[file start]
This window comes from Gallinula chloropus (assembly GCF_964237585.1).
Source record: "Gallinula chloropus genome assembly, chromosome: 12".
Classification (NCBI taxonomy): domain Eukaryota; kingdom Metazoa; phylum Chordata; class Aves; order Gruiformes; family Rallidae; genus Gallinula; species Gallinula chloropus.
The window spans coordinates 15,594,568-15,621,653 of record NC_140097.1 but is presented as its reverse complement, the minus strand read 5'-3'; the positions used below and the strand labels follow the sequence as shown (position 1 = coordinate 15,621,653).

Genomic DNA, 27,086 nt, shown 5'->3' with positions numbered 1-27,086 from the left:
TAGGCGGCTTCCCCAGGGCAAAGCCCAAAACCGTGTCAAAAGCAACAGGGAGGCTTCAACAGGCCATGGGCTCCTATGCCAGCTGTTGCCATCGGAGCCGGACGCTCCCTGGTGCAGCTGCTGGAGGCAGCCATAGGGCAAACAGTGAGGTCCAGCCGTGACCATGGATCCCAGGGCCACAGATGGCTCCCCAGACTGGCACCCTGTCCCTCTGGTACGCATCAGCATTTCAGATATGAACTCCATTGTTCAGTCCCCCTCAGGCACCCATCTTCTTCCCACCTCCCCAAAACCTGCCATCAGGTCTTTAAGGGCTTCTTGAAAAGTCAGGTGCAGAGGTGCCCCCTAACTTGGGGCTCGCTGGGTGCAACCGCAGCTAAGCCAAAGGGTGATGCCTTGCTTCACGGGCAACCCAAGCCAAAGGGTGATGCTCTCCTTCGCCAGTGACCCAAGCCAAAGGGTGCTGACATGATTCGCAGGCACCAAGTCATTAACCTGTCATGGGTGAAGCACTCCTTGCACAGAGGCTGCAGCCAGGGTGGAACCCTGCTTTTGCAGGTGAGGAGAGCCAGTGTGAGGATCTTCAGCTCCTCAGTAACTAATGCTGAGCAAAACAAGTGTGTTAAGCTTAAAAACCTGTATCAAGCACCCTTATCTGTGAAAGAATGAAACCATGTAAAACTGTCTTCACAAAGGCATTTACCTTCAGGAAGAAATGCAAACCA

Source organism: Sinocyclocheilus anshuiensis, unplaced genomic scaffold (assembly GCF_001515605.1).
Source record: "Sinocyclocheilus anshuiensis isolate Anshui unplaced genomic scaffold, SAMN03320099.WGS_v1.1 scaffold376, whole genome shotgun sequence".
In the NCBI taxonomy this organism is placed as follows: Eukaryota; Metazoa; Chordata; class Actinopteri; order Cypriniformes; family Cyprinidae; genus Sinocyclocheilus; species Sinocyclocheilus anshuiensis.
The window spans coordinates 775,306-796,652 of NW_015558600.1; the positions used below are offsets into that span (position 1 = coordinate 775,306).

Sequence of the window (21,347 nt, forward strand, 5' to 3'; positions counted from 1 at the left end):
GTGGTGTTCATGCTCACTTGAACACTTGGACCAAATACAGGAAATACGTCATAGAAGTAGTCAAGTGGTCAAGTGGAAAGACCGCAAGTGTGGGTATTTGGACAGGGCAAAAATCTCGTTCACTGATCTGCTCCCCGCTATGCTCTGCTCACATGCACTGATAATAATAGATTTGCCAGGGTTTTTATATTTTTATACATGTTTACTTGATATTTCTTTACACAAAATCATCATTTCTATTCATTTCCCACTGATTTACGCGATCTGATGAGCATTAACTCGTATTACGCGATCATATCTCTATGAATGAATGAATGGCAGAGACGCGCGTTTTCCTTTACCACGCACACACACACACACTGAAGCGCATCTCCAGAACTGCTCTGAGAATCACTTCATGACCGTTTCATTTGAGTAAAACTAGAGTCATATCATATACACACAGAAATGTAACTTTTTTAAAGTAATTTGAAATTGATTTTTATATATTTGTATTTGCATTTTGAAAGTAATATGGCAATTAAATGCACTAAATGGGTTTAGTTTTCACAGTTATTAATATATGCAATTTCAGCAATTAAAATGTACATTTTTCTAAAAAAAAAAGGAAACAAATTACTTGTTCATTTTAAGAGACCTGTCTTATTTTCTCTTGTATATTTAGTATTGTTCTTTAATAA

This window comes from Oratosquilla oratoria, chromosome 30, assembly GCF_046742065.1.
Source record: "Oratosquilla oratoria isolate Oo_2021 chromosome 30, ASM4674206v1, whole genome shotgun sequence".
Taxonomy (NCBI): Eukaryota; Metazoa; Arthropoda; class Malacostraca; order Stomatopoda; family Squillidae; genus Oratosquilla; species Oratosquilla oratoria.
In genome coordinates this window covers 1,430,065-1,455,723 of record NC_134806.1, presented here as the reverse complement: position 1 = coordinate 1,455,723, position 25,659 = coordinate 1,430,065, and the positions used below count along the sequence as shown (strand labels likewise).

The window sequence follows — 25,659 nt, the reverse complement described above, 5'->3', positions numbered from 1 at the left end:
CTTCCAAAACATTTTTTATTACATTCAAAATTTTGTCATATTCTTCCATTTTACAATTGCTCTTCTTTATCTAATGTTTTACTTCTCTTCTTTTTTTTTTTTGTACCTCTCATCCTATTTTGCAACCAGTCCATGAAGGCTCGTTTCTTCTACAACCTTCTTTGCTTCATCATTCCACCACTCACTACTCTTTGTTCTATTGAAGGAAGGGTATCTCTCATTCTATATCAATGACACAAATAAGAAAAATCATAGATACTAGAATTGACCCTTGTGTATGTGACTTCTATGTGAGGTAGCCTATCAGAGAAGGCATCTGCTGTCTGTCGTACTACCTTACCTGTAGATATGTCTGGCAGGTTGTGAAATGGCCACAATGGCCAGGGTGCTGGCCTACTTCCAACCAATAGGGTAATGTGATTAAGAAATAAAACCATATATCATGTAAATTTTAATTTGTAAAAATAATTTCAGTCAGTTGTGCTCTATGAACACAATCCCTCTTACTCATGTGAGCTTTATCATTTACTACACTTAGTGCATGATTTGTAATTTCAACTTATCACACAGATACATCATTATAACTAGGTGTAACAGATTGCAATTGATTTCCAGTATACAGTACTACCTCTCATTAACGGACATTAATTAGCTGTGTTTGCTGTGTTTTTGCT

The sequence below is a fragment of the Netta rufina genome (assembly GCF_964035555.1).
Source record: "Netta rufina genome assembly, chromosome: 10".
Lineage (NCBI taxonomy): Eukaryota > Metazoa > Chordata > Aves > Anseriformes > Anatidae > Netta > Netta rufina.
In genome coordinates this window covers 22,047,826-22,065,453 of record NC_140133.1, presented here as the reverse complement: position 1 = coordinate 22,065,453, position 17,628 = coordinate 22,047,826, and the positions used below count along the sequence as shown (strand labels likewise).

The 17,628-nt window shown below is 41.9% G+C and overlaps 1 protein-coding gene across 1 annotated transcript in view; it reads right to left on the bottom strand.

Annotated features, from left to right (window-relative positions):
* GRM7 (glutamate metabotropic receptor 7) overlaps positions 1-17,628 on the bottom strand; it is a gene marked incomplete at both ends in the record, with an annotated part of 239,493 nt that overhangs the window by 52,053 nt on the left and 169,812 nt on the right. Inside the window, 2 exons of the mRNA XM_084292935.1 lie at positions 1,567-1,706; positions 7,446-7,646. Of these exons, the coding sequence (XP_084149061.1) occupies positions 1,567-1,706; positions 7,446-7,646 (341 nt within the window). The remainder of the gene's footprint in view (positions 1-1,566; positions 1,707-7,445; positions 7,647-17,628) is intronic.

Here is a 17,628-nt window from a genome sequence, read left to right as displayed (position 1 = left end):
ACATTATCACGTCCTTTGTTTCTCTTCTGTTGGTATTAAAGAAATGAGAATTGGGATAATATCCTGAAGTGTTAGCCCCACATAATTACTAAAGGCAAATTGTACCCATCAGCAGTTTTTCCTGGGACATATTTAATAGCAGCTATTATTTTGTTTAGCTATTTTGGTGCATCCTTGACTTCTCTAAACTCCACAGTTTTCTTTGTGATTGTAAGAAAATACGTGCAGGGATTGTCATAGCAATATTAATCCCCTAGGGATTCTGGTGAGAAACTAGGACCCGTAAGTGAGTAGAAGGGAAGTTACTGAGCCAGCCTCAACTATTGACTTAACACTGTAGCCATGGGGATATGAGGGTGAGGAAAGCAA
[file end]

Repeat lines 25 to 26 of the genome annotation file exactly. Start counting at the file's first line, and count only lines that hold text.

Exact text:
* GRM7 (glutamate metabotropic receptor 7) overlaps positions 1-17,628 on the bottom strand; it is a gene marked incomplete at both ends in the record, with an annotated part of 239,493 nt that overhangs the window by 52,053 nt on the left and 169,812 nt on the right. Inside the window, 2 exons of the mRNA XM_084292935.1 lie at positions 1,567-1,706; positions 7,446-7,646. Of these exons, the coding sequence (XP_084149061.1) occupies positions 1,567-1,706; positions 7,446-7,646 (341 nt within the window). The remainder of the gene's footprint in view (positions 1-1,566; positions 1,707-7,445; positions 7,647-17,628) is intronic.

Here is a 17,628-nt window from a genome sequence, read left to right as displayed (position 1 = left end):